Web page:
I have curated a range of the related social media tools that are mentioned in this and future posts on my Pinterest Board here:

Read on!

Creating Connections for Learning using Social Media: New Ways with Twitter

Building on from Part One, which focused on what social media is, and why it is important to include it in learning and teaching, this post aims to investigate creative ways social media may be used to enable students to engage, create, publish and connect with others.

Suggestion One: Be a connected educator!


flickr photo shared by Castaway in Scotland under a Creative Commons ( BY-NC ) license

The best way to become comfortable with social media is to be your own guinea pig. By using the tool you wish to implement for your own purposes, you will learn about the requirements of signing up, how time consuming it is to familiarise yourself with the tool, whether it works on the school computer/network environment, and then you will feel more comfortable with introducing it to the students. You will probably have also discovered many different ways you may include it authentically in learning that you hadn’t considered before.

New ways with Twitter

Twitter is well known as a fabulous tool for educators (and others) to use in developing a Professional Learning Network (PLN). I have written about Twitter and the value of Professional Learning Networks before, and with the ability to connect with wisdom from all over the world, it is one of the best sources for new ideas, resources, teaching tools and feedback. If you have a quality network, just ten minutes on Twitter will reward you with a bounty of education insights.

10 Minutes on TwitterTwitter is a great tool for professional learning, but it can also be harnessed for powerful learning with students. Not every student needs to have an account for you to use Twitter in the classroom. In fact, as students under the age of 13 are not permitted to have an account, often a class account, created by the teacher is the only way to go. You can use a class account very effectively to not only model how to use Twitter safely and appropriately, but also to share the work students are doing, collaborate with other classes on Twitter, communicate with parents and stay up to date with current affairs.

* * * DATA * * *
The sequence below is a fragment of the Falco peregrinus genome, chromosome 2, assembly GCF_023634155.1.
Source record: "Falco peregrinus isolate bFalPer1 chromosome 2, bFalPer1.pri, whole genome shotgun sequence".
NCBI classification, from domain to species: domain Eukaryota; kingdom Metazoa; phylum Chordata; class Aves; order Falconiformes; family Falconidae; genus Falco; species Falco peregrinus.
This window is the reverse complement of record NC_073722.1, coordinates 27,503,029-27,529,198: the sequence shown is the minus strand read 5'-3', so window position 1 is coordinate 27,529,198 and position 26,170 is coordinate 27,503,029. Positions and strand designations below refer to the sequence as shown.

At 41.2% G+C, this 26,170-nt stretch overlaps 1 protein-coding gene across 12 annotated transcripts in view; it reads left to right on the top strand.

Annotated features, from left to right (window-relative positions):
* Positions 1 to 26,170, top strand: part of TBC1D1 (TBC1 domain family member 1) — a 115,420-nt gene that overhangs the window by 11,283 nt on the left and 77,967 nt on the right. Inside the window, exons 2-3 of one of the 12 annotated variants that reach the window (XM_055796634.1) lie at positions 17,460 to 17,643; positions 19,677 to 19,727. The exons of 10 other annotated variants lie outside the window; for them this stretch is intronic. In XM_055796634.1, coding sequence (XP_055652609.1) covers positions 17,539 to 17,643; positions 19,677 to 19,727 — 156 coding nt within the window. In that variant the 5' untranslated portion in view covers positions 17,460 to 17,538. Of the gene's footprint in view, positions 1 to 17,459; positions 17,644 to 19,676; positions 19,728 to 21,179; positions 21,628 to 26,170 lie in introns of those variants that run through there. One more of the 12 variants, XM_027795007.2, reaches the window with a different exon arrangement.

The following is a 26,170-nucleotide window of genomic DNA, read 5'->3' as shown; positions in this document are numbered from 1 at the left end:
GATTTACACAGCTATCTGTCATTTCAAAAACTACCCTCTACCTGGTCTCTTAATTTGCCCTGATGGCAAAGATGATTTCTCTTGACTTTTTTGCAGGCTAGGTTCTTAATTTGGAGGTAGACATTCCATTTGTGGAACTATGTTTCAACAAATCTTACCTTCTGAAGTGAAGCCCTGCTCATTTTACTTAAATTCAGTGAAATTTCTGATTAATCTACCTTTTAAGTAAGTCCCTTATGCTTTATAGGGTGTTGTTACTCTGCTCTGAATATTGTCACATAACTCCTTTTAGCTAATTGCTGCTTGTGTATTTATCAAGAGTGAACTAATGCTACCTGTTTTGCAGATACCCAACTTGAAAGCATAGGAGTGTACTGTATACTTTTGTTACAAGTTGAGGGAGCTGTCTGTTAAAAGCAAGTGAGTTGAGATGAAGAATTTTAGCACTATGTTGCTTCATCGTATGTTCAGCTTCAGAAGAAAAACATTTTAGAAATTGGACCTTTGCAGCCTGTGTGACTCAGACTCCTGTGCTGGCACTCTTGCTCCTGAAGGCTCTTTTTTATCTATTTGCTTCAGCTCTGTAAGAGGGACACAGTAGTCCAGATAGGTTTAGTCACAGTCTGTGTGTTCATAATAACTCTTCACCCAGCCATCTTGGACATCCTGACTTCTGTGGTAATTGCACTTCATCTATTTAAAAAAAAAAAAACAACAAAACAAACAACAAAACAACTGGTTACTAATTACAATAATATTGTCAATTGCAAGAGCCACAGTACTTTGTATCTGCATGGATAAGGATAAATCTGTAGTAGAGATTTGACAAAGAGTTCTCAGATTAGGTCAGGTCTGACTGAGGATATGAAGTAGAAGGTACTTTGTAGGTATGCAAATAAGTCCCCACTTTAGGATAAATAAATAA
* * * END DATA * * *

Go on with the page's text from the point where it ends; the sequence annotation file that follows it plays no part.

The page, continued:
Twitter accounts can be protected, so what is shared is only available to those who have asked and been permitted to follow. Therefore the community may be closed to just parents and students, or left open (if you have older students) to communicate with the world.

Why not use Twitter in the classroom to:

#Engage

Increasingly important world and local events are being shared using social media, including Twitter. One great example is @AnzacLive, which was an experience across multiple channels (Facebook, Twitter and Instagram). 30 journalists ‘took on’ the personae of 10 real people who lived through ANZAC Day, and using the journals of these people, recreated their lives on social media, as if it were a tool of communication 100 years ago. The ten individuals posted daily pictures and updates, sharing their experiences of the war, and members of the public were encouraged to interact with them, asking questions and chatting with them. The journalists had access to war historians who guided their responses, to ensure an authentic experience.

engage2

Many events now have a hashtag (e.g. International Women’s Day, Australia Day etc) and these provide an engaging way for students to interact with the world and share the experience with others, as well as learning about others’ perspectives on the celebration.